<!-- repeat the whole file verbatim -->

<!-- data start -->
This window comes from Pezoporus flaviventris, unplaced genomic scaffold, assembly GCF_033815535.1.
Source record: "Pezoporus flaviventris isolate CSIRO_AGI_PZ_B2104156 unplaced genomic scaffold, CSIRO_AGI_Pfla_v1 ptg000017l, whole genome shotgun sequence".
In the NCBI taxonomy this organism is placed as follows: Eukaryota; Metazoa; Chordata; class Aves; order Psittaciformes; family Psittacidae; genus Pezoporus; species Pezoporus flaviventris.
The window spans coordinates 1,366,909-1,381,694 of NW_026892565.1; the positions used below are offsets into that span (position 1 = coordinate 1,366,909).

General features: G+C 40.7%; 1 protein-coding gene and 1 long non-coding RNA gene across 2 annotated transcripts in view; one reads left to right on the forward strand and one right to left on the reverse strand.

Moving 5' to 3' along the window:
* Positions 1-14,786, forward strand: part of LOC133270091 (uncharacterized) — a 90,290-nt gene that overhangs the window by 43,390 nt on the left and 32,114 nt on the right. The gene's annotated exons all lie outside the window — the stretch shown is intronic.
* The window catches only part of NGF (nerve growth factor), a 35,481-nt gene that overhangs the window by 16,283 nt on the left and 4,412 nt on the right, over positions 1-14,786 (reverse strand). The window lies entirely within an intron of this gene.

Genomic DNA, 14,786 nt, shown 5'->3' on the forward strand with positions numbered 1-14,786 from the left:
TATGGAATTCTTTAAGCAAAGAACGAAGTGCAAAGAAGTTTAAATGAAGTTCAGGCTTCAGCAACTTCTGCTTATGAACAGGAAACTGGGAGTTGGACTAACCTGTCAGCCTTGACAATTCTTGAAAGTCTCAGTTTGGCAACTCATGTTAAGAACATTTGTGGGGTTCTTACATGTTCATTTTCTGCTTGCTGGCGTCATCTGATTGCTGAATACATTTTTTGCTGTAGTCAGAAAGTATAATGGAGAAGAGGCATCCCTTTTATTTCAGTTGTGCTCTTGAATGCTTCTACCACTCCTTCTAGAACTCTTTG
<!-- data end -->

This window comes from Pezoporus flaviventris, unplaced genomic scaffold, assembly GCF_033815535.1.
Source record: "Pezoporus flaviventris isolate CSIRO_AGI_PZ_B2104156 unplaced genomic scaffold, CSIRO_AGI_Pfla_v1 ptg000017l, whole genome shotgun sequence".
In the NCBI taxonomy this organism is placed as follows: Eukaryota; Metazoa; Chordata; class Aves; order Psittaciformes; family Psittacidae; genus Pezoporus; species Pezoporus flaviventris.
The window spans coordinates 1,366,909-1,381,694 of NW_026892565.1; the positions used below are offsets into that span (position 1 = coordinate 1,366,909).

General features: G+C 40.7%; 1 protein-coding gene and 1 long non-coding RNA gene across 2 annotated transcripts in view; one reads left to right on the forward strand and one right to left on the reverse strand.

Moving 5' to 3' along the window:
* Positions 1-14,786, forward strand: part of LOC133270091 (uncharacterized) — a 90,290-nt gene that overhangs the window by 43,390 nt on the left and 32,114 nt on the right. The gene's annotated exons all lie outside the window — the stretch shown is intronic.
* The window catches only part of NGF (nerve growth factor), a 35,481-nt gene that overhangs the window by 16,283 nt on the left and 4,412 nt on the right, over positions 1-14,786 (reverse strand). The window lies entirely within an intron of this gene.

Genomic DNA, 14,786 nt, shown 5'->3' on the forward strand with positions numbered 1-14,786 from the left:
TATGGAATTCTTTAAGCAAAGAACGAAGTGCAAAGAAGTTTAAATGAAGTTCAGGCTTCAGCAACTTCTGCTTATGAACAGGAAACTGGGAGTTGGACTAACCTGTCAGCCTTGACAATTCTTGAAAGTCTCAGTTTGGCAACTCATGTTAAGAACATTTGTGGGGTTCTTACATGTTCATTTTCTGCTTGCTGGCGTCATCTGATTGCTGAATACATTTTTTGCTGTAGTCAGAAAGTATAATGGAGAAGAGGCATCCCTTTTATTTCAGTTGTGCTCTTGAATGCTTCTACCACTCCTTCTAGAACTCTTTG